Remembering Dakar: An ICANN with an African taste

ICANN has not yet assimilated Africa fully and neither has Africa assimilated ICANN but there are good reasons to believe we are headed in the right direction towards assimilation. The organization is evolving faster than we had imagined, from an American nonprofit into a true international organization. It's time for Africa to embrace ICANN and make it even more international!

The ICANN Dakar meeting was a good bonding session between ICANN and Africa. Africa was able to bring its issues out in a clear and engaging manner to the ICANN community and Board, many Africans participated in various ICANN discussion  groups; AFRALO, representing individual African internet users, had its day in the sun as ALS(At Large Structures) representing 15 African countries attended the ICANN Dakar meeting. Many Africans interested in internet governance, from governments, civil society, academia had their first ICANN fellowship at the ICANN 42 meeting in Dakar.

ICANN needs Africa's participation to ensure the stability of the internet. African users are a part of the global internet community and participation that brings out our own unique set of challenges regarding the DNS and IP addressing issues is critical to the stability of the global internet and the multistakeholder process that drives the internet. Our participation also ensures greater global legitimacy for ICANN.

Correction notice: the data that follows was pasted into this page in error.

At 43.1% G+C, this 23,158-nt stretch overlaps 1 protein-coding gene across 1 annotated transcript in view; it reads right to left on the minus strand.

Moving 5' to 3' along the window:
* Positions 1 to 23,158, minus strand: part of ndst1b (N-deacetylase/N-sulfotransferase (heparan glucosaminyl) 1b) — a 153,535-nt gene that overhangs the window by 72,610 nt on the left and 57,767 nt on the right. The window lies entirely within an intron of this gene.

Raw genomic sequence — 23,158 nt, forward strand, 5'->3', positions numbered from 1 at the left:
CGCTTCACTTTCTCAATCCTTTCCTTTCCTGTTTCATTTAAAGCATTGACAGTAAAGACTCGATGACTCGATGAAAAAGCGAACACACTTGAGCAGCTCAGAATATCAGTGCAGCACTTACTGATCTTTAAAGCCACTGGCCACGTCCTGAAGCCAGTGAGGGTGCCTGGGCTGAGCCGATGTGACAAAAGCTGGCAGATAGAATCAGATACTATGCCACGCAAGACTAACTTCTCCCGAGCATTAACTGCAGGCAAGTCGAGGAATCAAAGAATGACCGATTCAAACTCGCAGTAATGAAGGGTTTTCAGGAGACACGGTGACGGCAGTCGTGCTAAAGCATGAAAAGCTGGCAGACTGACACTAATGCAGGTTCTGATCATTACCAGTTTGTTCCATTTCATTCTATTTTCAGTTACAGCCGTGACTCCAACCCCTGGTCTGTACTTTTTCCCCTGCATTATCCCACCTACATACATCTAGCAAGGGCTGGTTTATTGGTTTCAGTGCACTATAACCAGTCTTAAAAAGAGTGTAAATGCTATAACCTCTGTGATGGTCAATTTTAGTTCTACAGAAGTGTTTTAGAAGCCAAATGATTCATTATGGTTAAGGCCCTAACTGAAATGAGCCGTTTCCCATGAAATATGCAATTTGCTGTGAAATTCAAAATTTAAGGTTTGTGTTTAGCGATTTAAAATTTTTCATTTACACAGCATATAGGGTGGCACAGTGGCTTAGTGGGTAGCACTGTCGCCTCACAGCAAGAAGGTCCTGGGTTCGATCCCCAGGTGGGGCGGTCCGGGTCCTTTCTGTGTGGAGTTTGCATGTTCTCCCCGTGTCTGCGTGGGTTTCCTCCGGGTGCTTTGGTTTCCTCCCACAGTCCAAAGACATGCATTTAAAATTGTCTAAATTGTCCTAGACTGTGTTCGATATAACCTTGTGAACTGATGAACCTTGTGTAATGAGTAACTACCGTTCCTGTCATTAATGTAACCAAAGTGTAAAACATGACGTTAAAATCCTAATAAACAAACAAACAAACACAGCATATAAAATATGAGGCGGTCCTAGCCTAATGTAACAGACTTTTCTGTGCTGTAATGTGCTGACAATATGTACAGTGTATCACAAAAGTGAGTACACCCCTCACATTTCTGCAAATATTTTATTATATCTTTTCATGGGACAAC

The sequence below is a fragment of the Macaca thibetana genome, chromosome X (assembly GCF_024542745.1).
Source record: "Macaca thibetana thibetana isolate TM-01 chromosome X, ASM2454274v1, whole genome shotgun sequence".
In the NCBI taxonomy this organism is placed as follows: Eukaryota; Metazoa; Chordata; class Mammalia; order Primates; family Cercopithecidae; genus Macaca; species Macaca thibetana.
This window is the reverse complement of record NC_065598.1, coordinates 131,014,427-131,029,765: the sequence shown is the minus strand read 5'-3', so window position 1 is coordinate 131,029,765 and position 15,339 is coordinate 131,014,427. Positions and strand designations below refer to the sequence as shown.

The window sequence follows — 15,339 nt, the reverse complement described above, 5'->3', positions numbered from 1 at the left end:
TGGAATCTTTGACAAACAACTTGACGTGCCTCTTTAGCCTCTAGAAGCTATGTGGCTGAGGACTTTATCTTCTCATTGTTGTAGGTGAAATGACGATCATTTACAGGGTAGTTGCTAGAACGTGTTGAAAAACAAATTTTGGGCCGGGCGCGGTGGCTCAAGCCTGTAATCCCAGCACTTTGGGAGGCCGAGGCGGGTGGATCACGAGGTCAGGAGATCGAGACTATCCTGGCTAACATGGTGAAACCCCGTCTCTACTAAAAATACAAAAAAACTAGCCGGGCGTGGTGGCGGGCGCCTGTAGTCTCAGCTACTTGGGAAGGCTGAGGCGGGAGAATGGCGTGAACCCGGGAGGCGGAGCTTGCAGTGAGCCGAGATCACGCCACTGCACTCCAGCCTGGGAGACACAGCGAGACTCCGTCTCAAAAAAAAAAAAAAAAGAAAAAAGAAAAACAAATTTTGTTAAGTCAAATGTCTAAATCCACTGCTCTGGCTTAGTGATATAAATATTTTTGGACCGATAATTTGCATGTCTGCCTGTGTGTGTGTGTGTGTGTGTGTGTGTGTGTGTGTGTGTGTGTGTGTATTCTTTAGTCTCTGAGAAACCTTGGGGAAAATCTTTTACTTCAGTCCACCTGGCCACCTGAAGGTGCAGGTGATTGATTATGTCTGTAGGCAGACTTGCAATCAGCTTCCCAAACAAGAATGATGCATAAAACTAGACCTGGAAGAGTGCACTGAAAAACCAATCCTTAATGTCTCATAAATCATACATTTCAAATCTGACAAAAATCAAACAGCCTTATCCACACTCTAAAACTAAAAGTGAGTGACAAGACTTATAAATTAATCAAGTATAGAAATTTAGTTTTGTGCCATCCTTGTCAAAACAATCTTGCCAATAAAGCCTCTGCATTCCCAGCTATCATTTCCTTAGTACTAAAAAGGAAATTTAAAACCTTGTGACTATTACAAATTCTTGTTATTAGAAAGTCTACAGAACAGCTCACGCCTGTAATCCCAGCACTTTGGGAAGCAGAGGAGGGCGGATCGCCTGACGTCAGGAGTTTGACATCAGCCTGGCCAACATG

We need ICANN's help more in managing and developing our internet infrastructure as more of our populations find internet indispensable in their daily lives. There's need to ensure African internet resources-Domain name system and IP addresses- are available, stable, secure, open to innovation and competition, well governed through best practices as far policy oversight is concerned and that African internet leaders can participate in the management of these critical resources at the global decision making table table.

So hopefully, Dakar is the catalyst for greater future African involvement at ICANN  and DCA welcomes that. It's now time to contribute our  perspective and concerns on the various policy issues affecting us and help give the community, this multistakeholder internet community, an African voice too.